Professor of Sociomedical Sciences
International Core Director, HIV Center for Clinical and Behavioral Studies
Director, Center for Gender, Sexuality, and Health
Past Research: Professor Parker’s research on the social and cultural construction of gender and sexuality, social aspects of HIV/AIDS, and the relation between social inequality, health and disease includes long-term research in Brazil dating back to the early 1980s and shorter comparative studies across the globe. While at the WHO’s Global Program on AIDS from 1989 to 1991, he was involved in the earliest comparative ethnographic studies on HIV/AIDS, and he has continued to apply ethnographic approaches to HIV and sexuality research. He has also held senior leadership positions at the State University of Rio de Janeiro, where he was on the faculty of the Institute of Social Medicine from 1989 to 2005. With support from the Ford, MacArthur and Rockefeller Foundations, he founded the International Working Group on Sexual Behavior Research as part of Harvard University’s AIDS and Reproductive Health Network. He is currently Professor and Chair of the Department of Sociomedical Sciences and Director of the Center for Gender, Sexuality and Health in the Mailman School of Public Health. Parker’s numerous publications include the landmark 1991 Bodies, Pleasures and Passions: Sexual Culture in Contemporary Brazil, a more recent 1999 volume on homosexuality, sexual risk, and globalization, several edited volumes on sexuality and HIV research, and widely cited work on stigma and HIV. Parker is also a Founding Editor of Culture, Health, and Sexuality.
Present Research: Recent projects include: an NSF-supported study of social movements and HIV/AIDS in Brazil; a Ford Foundation-funded assessment of the Brazilian response to the HIV/AIDS epidemic; a five-year R01 on Religious Responses to HIV/AIDS in Brazil, and an innovative Ford-Foundation funded project involving comparative case studies of sexuality, reproductive health and social policy in eight countries (Brazil, Egypt, India, Peru, Poland, South Africa, Turkey, Vietnam) and two inter-governmental agencies (the World Bank and the United Nations). Parker directs the Brazilian Interdisciplinary AIDS Association, Brazil’s largest non-governmental AIDS service, research and advocacy organization and has shaped international AIDS research activities both at Columbia (where he directs the International Core for the HIV Center for Clinical and Behavioral Studies, an NIMH-funded P30 Center) and globally. Parker co-chaired the Program Committee for Social Science for the 2002 Barcelona International Conference on AIDS, led a 2005 Rockefeller Foundation analysis of social and behavioral research on HIV/AIDS, and was a member of the Program Committee for Social Science for the 2006 Toronto International Conference on AIDS. From 2002 to 2007, he led the Columbia portion of an NICHD-funded partnership (PI: Eleanor Preston-Whyte), to develop capacity for ethnographic research on women, children and families living with HIV in sub-Saharan Africa, and he is Co-PI, together with Jennifer Hirsch, for a similar research capacity building project to take place in Vietnam from 2007 to 2012. With Ford Foundation support, Parker has enhanced Columbia’s research and training capacity, establishing the Center for Gender, Sexuality and Health in SMS and creating an MPH Track in Sexuality and Health. In addition to an important AJPH article on the Brazilian response to AIDS, recent publications include a second edition of the widely-used Culture, Society and Sexuality; an edited volume, together with other SMS faculty, on love and globalization; and Sexuality, Health and Human Rights. In addition, since 2006, he has served as Editor-in-Chief of Global Public Health, a new journal focusing on the social, economic and political dimensions of global health in the 21st century.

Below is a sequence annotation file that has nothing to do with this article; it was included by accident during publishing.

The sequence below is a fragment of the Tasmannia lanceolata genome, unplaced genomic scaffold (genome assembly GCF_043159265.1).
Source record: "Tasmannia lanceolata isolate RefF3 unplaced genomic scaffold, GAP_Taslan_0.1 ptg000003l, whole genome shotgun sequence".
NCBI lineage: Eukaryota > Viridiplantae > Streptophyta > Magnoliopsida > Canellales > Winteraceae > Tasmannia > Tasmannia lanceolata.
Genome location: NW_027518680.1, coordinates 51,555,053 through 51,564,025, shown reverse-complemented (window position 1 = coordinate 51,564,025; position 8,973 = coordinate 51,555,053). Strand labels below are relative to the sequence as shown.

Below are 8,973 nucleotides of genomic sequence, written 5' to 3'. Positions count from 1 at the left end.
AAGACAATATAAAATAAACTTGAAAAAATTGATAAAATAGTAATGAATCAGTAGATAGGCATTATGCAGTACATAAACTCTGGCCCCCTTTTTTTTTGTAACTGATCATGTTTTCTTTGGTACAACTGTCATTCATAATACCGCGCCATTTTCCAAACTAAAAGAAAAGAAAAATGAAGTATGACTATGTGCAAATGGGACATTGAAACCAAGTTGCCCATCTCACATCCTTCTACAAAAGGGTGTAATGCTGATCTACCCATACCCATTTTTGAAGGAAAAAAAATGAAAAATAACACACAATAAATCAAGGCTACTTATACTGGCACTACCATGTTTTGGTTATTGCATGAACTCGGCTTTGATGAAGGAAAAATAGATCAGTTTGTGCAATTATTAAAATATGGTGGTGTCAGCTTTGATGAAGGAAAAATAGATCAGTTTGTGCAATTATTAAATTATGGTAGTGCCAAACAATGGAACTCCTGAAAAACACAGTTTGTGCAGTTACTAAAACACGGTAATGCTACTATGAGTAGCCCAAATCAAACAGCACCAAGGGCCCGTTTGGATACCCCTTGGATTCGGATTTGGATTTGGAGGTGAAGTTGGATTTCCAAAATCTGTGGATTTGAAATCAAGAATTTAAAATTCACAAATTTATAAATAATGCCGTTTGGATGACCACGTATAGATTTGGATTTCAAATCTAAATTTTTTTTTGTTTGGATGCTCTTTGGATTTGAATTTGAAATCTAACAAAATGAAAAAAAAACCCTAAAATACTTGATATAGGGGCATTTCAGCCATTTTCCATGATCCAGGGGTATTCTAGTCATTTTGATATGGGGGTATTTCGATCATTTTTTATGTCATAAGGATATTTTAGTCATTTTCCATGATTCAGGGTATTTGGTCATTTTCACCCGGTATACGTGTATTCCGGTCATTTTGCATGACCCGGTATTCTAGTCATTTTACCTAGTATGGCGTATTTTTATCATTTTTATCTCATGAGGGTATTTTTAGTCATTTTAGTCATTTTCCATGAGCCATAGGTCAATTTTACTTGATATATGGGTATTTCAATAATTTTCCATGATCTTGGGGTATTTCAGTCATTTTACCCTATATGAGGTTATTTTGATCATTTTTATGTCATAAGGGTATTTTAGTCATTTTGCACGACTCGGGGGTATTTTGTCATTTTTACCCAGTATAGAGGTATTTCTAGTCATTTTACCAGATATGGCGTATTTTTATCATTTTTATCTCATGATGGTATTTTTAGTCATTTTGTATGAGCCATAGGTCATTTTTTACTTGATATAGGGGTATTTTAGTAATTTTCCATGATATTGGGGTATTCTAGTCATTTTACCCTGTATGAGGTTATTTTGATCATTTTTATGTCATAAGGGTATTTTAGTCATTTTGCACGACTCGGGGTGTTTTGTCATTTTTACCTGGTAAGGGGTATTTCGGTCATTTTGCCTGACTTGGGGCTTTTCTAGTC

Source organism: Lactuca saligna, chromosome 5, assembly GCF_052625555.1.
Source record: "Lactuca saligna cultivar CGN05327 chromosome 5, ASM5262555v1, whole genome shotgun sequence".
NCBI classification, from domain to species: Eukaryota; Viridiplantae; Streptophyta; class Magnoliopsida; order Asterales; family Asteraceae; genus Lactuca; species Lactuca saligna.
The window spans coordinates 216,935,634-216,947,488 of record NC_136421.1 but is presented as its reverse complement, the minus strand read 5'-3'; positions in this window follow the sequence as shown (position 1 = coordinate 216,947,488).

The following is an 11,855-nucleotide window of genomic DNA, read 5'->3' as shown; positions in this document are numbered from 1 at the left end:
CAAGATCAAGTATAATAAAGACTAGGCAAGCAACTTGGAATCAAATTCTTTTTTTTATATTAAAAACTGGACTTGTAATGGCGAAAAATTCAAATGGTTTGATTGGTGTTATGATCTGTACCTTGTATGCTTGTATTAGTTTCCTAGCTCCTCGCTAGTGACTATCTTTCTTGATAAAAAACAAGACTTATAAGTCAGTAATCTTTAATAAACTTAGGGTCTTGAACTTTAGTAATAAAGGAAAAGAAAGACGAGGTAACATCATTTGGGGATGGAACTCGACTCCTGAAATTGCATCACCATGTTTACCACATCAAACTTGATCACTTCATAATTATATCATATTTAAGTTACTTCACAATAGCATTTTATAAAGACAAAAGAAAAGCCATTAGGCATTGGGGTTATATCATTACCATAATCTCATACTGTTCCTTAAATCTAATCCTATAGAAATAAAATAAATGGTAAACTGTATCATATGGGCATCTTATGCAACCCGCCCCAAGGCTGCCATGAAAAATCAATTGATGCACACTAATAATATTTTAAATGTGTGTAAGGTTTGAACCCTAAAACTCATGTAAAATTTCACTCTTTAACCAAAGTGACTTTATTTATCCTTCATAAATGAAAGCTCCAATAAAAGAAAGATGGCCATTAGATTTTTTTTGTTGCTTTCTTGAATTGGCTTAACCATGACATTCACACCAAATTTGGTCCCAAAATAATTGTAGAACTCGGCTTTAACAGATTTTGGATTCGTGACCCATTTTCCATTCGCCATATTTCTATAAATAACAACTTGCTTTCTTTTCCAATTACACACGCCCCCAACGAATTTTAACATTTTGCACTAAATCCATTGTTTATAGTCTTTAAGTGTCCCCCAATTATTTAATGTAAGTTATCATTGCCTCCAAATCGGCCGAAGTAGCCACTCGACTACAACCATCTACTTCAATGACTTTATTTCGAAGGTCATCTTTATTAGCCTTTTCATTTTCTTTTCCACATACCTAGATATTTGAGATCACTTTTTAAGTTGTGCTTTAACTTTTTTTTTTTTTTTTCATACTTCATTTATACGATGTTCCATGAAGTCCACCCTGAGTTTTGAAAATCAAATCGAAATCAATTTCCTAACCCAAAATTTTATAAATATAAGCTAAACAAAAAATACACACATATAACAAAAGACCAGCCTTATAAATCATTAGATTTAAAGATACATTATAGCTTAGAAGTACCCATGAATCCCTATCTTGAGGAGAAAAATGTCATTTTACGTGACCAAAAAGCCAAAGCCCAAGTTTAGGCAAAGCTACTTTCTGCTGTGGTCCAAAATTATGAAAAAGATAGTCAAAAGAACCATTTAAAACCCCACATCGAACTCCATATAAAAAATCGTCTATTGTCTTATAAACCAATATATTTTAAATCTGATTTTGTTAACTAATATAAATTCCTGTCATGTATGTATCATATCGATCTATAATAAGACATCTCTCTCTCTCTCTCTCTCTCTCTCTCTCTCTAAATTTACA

Future Research: Parker’s future work explores the role of social movements in responding to key health challenges, exploring how values and moral experience shape approaches to global health in the twenty-first century. A book in progress analyzes three decades of the Brazilian response to HIV and AIDS, exploring the possibilities for framing global health in relation to human rights and social justice and addressing the tensions between this and more technocratic approaches to public health. Another new project explores violence, substance use, and HIV among youth in peri-urban Rio de Janeiro in relation to economic restructuring, post-industrial social changes, and rapid globalization. He will also direct a new program at the Mailman School of Public Health on Globalization and the Politics of Public Health.
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